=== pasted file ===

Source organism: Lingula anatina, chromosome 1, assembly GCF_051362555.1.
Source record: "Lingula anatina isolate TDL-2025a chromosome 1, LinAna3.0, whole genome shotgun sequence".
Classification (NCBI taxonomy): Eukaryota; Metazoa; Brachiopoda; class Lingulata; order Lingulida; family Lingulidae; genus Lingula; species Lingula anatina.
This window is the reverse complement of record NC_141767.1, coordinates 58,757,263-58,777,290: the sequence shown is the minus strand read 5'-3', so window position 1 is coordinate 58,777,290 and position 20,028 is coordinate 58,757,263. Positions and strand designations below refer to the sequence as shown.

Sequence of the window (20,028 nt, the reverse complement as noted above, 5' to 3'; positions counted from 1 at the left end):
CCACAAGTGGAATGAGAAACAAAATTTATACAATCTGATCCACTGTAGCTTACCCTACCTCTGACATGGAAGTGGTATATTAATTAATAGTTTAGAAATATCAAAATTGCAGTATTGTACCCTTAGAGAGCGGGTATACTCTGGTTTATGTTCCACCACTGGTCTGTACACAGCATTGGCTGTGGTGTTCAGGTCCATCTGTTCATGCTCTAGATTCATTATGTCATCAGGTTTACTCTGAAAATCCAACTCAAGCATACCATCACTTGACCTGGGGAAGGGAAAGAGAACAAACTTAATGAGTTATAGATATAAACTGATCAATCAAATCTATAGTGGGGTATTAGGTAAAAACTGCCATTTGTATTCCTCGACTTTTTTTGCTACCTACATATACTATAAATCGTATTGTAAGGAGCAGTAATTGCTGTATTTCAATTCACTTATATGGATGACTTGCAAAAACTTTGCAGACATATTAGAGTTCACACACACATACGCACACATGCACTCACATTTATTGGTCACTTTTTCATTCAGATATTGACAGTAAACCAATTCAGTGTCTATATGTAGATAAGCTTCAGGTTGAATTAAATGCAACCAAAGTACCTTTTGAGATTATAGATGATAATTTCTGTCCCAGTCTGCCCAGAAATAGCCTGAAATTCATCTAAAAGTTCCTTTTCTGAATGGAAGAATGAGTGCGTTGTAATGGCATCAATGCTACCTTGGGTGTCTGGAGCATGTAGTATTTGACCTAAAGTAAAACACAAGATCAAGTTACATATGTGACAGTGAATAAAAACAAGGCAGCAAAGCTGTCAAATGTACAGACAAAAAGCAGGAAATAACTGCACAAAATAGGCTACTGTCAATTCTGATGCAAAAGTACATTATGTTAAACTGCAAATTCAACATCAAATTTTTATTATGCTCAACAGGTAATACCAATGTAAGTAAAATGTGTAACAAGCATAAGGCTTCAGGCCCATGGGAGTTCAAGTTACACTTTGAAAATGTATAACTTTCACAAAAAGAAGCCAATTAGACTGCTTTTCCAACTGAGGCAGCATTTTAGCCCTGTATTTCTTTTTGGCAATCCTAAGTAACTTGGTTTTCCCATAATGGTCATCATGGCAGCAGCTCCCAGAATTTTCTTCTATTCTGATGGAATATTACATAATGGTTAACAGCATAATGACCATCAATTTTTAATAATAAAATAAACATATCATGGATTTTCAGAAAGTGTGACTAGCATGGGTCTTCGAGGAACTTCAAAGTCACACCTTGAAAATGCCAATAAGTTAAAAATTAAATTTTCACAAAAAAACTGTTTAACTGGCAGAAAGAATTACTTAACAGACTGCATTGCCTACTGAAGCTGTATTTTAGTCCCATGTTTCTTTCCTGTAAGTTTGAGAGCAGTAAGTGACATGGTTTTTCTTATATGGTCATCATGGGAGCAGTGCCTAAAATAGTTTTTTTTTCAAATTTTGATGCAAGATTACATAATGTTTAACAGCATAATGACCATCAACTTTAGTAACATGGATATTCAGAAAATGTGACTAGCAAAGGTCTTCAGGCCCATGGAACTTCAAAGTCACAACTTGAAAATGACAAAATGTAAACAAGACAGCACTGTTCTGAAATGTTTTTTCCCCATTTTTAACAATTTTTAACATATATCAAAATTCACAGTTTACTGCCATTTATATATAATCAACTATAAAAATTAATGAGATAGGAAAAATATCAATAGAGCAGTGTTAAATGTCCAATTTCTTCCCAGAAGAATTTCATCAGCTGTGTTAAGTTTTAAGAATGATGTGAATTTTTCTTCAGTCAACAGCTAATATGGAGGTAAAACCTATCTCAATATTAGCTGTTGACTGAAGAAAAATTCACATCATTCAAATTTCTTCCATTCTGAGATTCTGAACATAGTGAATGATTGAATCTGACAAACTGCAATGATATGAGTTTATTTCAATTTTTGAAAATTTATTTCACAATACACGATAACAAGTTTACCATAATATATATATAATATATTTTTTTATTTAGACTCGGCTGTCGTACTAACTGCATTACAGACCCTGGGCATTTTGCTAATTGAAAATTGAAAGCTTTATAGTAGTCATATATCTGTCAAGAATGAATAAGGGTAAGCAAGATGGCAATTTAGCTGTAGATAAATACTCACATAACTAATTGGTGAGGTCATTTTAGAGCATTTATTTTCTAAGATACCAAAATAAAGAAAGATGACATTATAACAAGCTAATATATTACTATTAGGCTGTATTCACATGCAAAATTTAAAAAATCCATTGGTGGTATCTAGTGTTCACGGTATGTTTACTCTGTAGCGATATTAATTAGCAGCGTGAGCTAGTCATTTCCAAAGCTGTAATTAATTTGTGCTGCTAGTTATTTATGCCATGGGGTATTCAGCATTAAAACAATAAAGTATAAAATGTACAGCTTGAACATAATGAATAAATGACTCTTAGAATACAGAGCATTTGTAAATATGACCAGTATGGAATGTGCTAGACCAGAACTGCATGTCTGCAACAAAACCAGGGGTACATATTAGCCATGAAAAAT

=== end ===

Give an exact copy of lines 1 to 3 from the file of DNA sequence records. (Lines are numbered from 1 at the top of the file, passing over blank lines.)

Source organism: Lingula anatina, chromosome 1, assembly GCF_051362555.1.
Source record: "Lingula anatina isolate TDL-2025a chromosome 1, LinAna3.0, whole genome shotgun sequence".
Classification (NCBI taxonomy): Eukaryota; Metazoa; Brachiopoda; class Lingulata; order Lingulida; family Lingulidae; genus Lingula; species Lingula anatina.